Add the Independent Budget Office to the transit advocates and New York City electeds who aren’t buying Governor Andrew Cuomo’s claim that the state has met its commitment to fund the MTA. The IBO sums up the reasons not to take Cuomo at his word in a short brief released this week.
In October, Cuomo agreed that the state would contribute $8.3 billion to the MTA’s five-year capital program. Last year’s state budget accounted for $1 billion of that, but when Cuomo released his executive budget in January, it included no additional state funds for the capital program. Cuomo is still short $7.3 billion.
“Basically, it signals an alarm that funding for the system is precarious and uncertain,” Tri-State Transportation Campaign Executive Director Veronica Vanterpool said at a press conference in January. “It pushes the state’s pledge potentially into another administration.”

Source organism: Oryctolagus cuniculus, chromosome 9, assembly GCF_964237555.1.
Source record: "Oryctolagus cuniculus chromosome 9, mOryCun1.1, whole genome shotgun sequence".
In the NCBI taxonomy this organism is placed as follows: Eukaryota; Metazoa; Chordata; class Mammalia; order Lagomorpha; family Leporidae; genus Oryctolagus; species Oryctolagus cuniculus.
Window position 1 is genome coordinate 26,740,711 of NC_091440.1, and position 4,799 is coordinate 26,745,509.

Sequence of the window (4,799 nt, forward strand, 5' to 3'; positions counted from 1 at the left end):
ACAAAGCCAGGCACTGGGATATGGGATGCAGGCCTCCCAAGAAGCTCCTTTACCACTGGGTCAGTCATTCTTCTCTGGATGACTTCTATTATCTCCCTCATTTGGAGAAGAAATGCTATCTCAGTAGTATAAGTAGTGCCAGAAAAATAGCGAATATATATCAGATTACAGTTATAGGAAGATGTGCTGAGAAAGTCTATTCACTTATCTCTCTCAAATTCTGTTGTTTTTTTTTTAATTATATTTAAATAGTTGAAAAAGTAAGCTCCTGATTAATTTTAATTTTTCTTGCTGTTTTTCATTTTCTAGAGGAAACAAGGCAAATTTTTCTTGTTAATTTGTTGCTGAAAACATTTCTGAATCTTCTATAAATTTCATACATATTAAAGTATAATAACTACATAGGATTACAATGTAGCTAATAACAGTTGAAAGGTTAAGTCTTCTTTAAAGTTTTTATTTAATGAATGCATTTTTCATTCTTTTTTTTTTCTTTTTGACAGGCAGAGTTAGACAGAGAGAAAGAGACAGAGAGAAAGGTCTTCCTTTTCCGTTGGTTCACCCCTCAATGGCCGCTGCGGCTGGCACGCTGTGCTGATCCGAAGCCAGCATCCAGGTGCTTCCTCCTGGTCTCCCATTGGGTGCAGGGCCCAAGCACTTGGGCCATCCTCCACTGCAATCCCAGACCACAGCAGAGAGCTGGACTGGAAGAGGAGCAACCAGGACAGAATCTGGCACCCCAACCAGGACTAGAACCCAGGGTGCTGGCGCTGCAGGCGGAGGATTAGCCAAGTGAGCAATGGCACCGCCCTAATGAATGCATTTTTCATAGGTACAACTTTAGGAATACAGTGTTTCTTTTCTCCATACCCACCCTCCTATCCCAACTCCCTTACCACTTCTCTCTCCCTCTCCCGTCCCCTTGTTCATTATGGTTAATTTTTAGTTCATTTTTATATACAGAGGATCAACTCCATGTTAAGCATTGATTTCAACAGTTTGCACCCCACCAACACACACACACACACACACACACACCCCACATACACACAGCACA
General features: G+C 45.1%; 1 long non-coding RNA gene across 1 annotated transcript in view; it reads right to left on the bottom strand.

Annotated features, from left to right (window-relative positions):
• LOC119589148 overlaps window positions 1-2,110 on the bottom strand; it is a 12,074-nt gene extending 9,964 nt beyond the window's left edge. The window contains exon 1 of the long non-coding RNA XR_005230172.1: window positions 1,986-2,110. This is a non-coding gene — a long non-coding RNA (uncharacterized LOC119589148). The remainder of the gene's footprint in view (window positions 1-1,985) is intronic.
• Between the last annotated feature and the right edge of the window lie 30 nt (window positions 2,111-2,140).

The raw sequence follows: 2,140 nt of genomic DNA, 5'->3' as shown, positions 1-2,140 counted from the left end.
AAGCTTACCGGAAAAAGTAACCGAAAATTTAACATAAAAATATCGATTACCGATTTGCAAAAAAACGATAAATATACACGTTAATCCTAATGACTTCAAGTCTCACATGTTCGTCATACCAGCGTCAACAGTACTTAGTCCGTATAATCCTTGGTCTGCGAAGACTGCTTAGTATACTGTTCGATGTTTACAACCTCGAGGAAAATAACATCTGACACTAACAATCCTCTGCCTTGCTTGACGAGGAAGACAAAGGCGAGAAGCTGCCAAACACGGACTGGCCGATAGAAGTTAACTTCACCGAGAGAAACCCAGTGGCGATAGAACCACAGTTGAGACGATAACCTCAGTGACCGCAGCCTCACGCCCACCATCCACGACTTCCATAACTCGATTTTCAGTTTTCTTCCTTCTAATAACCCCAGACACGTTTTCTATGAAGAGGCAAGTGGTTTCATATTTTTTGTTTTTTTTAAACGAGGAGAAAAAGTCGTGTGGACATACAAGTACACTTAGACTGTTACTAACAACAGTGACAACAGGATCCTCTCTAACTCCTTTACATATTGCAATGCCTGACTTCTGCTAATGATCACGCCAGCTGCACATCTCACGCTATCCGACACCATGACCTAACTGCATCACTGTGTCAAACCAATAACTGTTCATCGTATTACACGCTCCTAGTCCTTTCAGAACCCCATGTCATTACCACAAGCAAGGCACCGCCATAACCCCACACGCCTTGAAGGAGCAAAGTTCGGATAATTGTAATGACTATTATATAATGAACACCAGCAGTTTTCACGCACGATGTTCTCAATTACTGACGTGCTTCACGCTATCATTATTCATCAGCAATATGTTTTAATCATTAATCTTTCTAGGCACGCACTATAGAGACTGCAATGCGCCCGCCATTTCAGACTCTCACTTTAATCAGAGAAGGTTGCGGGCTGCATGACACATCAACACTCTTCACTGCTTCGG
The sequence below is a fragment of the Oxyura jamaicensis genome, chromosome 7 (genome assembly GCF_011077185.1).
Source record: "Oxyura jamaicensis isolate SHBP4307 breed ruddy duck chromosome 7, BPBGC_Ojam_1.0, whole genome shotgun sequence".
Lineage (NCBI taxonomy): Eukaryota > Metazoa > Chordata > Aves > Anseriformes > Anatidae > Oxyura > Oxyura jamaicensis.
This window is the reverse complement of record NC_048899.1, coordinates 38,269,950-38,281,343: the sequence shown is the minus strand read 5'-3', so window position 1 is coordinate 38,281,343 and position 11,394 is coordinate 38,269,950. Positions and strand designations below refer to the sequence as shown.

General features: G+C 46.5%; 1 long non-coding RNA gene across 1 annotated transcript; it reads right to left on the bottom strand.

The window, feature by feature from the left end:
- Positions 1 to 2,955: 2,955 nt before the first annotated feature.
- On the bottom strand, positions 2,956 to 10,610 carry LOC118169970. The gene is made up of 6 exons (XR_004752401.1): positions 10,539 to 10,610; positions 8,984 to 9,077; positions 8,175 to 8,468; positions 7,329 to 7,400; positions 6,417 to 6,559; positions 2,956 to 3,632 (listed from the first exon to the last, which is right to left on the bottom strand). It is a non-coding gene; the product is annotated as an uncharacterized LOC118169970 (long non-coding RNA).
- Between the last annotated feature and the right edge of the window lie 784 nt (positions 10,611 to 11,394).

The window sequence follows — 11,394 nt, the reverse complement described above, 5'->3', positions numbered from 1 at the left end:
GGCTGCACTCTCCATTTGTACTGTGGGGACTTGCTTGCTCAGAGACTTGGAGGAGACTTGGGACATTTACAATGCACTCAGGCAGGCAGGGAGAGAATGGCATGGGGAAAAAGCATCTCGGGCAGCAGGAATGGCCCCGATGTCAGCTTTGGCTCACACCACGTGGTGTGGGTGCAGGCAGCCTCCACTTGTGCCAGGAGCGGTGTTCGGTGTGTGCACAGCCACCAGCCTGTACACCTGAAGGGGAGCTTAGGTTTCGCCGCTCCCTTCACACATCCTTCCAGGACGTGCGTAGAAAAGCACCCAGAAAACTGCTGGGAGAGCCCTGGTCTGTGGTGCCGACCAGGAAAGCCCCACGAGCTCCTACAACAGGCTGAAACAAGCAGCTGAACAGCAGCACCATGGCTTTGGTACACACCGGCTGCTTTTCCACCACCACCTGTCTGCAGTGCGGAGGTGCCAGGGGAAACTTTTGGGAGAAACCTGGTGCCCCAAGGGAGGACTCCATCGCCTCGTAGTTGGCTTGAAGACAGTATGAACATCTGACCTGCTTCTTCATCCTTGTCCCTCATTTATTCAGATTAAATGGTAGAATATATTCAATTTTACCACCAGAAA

The IBO’s brief is wonky but short, and totally worth a read if you want to see the workings of MTA capital funding laid out in detail.
In theory, Cuomo’s budget obliges the state to follow through on its financial commitment, but here’s why that commitment remains very shaky, in bullet point form:
- Cuomo’s budget kicks the can down the road by requiring the MTA to exhaust all other funding sources, include loans, before it receives state money. This could take several years.
- The bill doesn’t require the state to make good on its funding commitment until FY 2025-2026 or “by the completion of the capital program,” which could be even later. (That’s because, while every five years the capital program lists projects to receive funding, the process of constructing those projects often takes much longer.)
- Because the state and city agreed to make their MTA contributions on “the same schedule on a proportionate basis,” and the city is waiting on firm funding from the state, the city’s share ($2.5 billion) isn’t going to materialize as long as the state keeps delaying.
So Cuomo can say he’s solved the MTA funding problem, while in fact all he’s done is tee it up to become someone else’s problem in several years, when he’s no longer governor.